IBM thinks the data being used to train facial recognition systems isn't diverse enough.
The tech giant released a trove of data containing 1 million images of faces taken from a Flickr dataset with 100 million photos and videos.
The images are annotated with tags related to features including craniofacial measurements, facial symmetry, age and gender.
Researchers at the company hope that these specific details will help developers train their artificial intelligence-powered facial recognition systems to identify faces more fairly and accurately.
"Facial recognition technology should be fair and accurate," John Smith, a fellow and lead scientist at IBM, told CNBC by email. "In order for the technology to advance it needs to be built on diverse training data."
Smith stressed the importance of variety in datasets for facial recognition systems to reflect real-world diversity and reduce the rate of error in matching a face to a person.
"Many prominent datasets used in the field are too narrow and fall short in coverage and balance," he said. "The data does not reflect the faces we see in the world."
Experts have warned on the potential for artificial intelligence to be biased. Research has shown that facial recognition technology is much more adept at making out the faces of white males than it is with minorities.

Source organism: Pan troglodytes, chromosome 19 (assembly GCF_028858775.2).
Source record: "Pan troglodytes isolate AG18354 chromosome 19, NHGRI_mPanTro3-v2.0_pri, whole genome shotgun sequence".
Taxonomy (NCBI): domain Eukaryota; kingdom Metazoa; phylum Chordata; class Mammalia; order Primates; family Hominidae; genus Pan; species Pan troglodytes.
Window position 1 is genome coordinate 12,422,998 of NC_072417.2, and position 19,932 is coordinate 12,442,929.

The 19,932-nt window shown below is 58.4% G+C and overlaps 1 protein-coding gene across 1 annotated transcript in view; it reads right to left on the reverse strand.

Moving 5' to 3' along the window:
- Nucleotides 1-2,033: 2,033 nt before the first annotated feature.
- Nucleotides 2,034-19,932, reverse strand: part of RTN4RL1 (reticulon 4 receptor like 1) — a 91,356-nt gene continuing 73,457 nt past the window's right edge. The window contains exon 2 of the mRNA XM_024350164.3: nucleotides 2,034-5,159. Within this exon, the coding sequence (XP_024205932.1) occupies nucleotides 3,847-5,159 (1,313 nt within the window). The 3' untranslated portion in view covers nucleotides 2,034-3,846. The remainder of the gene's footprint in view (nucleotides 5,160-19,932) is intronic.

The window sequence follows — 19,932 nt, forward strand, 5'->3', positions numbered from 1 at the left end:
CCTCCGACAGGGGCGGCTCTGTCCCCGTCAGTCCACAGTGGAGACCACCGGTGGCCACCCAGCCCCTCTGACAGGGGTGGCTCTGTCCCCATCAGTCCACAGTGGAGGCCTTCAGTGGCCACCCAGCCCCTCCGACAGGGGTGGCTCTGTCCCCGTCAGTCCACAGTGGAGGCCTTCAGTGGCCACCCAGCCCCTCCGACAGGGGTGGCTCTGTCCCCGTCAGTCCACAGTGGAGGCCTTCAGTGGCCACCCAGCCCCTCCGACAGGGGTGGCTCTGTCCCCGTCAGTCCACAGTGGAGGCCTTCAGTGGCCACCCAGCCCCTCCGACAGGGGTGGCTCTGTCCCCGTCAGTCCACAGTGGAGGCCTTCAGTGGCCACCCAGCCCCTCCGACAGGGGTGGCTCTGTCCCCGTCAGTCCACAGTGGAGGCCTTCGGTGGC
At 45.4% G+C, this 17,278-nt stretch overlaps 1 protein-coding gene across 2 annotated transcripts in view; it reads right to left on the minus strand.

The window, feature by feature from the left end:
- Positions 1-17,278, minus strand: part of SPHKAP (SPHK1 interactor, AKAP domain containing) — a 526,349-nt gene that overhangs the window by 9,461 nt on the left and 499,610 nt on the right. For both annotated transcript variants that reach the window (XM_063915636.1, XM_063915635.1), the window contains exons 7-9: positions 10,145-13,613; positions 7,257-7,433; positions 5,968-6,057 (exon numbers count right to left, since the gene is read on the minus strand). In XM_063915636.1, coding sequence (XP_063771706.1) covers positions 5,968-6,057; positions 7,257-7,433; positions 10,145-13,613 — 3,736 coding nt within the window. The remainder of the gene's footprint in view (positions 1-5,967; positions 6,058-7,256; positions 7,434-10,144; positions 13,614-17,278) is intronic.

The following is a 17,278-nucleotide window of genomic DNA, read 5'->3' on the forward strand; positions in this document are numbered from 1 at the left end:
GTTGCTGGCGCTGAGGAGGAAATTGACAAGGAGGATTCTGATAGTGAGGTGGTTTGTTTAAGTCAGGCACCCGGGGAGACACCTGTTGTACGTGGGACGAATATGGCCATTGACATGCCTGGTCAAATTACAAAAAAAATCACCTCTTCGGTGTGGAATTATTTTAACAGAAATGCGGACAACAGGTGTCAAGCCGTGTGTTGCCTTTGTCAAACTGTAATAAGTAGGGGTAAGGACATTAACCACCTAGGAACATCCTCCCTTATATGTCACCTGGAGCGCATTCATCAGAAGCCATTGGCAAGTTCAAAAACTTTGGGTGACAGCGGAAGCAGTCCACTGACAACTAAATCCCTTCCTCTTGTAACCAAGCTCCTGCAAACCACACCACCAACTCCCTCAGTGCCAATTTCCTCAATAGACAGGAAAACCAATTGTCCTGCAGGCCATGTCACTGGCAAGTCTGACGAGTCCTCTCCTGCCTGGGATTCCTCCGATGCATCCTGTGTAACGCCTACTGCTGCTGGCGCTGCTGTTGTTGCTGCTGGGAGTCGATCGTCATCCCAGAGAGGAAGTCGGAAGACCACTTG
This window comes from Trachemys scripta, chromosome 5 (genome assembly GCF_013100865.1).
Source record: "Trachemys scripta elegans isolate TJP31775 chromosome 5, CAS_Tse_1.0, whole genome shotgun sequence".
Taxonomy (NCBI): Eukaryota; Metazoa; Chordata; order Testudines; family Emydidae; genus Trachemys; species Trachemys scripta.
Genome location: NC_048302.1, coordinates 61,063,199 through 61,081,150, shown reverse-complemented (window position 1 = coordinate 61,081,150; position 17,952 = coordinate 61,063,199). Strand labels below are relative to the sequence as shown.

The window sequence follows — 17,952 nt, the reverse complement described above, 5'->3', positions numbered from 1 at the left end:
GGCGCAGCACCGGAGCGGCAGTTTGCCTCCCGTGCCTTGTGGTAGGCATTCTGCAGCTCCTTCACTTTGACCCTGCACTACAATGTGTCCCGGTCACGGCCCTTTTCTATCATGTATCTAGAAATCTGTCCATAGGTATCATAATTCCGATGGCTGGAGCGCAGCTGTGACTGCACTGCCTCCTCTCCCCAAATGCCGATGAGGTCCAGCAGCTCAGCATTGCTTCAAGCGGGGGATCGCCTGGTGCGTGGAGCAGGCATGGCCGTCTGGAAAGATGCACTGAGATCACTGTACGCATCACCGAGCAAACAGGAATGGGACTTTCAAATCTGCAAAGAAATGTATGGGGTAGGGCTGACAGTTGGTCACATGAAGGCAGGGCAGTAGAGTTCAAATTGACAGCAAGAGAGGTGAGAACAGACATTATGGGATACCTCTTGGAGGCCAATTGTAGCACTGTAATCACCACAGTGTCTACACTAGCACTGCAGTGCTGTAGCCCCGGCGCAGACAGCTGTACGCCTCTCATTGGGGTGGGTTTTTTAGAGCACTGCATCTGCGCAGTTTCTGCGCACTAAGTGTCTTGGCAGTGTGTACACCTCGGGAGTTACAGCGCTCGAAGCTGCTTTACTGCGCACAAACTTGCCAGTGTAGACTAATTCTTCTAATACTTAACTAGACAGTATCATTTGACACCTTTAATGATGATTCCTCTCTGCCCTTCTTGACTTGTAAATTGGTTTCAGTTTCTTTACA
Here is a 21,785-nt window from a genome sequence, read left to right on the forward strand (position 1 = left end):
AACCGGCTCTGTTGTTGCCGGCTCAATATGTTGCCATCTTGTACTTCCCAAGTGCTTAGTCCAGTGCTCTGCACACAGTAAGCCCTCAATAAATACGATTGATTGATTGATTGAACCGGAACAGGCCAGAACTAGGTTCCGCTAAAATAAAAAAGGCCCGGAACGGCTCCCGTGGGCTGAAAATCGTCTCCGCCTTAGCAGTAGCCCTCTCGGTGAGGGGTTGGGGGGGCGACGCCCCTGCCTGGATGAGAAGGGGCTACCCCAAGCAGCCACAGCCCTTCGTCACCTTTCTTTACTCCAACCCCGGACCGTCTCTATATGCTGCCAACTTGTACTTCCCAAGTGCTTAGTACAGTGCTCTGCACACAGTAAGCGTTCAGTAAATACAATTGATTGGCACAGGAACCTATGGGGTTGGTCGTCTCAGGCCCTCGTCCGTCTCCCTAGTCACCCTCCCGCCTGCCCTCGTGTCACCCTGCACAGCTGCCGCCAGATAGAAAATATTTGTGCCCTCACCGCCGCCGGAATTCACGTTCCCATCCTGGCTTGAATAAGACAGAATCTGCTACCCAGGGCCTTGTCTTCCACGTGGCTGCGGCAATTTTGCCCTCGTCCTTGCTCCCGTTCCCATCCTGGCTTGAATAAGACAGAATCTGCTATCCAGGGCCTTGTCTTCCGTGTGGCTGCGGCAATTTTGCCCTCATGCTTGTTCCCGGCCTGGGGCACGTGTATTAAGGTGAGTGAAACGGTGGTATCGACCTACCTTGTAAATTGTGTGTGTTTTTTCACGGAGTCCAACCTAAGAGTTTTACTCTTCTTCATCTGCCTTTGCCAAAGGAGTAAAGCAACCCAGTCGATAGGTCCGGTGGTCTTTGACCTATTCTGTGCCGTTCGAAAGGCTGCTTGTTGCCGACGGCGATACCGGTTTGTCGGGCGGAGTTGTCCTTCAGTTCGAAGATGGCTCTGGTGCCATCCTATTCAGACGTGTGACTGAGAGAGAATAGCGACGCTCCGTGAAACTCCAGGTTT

IBM itself has been the target of criticism over its facial recognition system. A paper by MIT researcher Joy Buolamwini, published last year, found that IBM Watson's visual recognition platform had an almost 35 percent error rate when it came to identifying darker-skinned females, and a less than 1 percent error rate for identifying lighter-skinned males.
IBM said that Watson's updated visual recognition service "uses broader training datasets and more robust recognition capabilities" than the one evaluated by the MIT researcher in her initial study. In a recently updated version of Buolamwini's research, the academic noted improvement in IBM's facial recognition system when it came to identifying darker-skinned females — however the error rate for that category still stood at almost 17 percent.
Studies like Buolamwini's have heightened concerns over the use of facial recognition in areas like law enforcement, and the potential for AI-powered racial profiling. The U.K.'s Metropolitan Police is testing facial recognition, while Chinese AI firm SenseTime assists local authorities in identifying crime suspects with the use of its facial recognition technology.
A 2016 report by the Center for Privacy and Technology at Georgetown University's law school said that African Americans would be disproportionately affected by police face recognition systems as they are disproportionately targeted for arrests.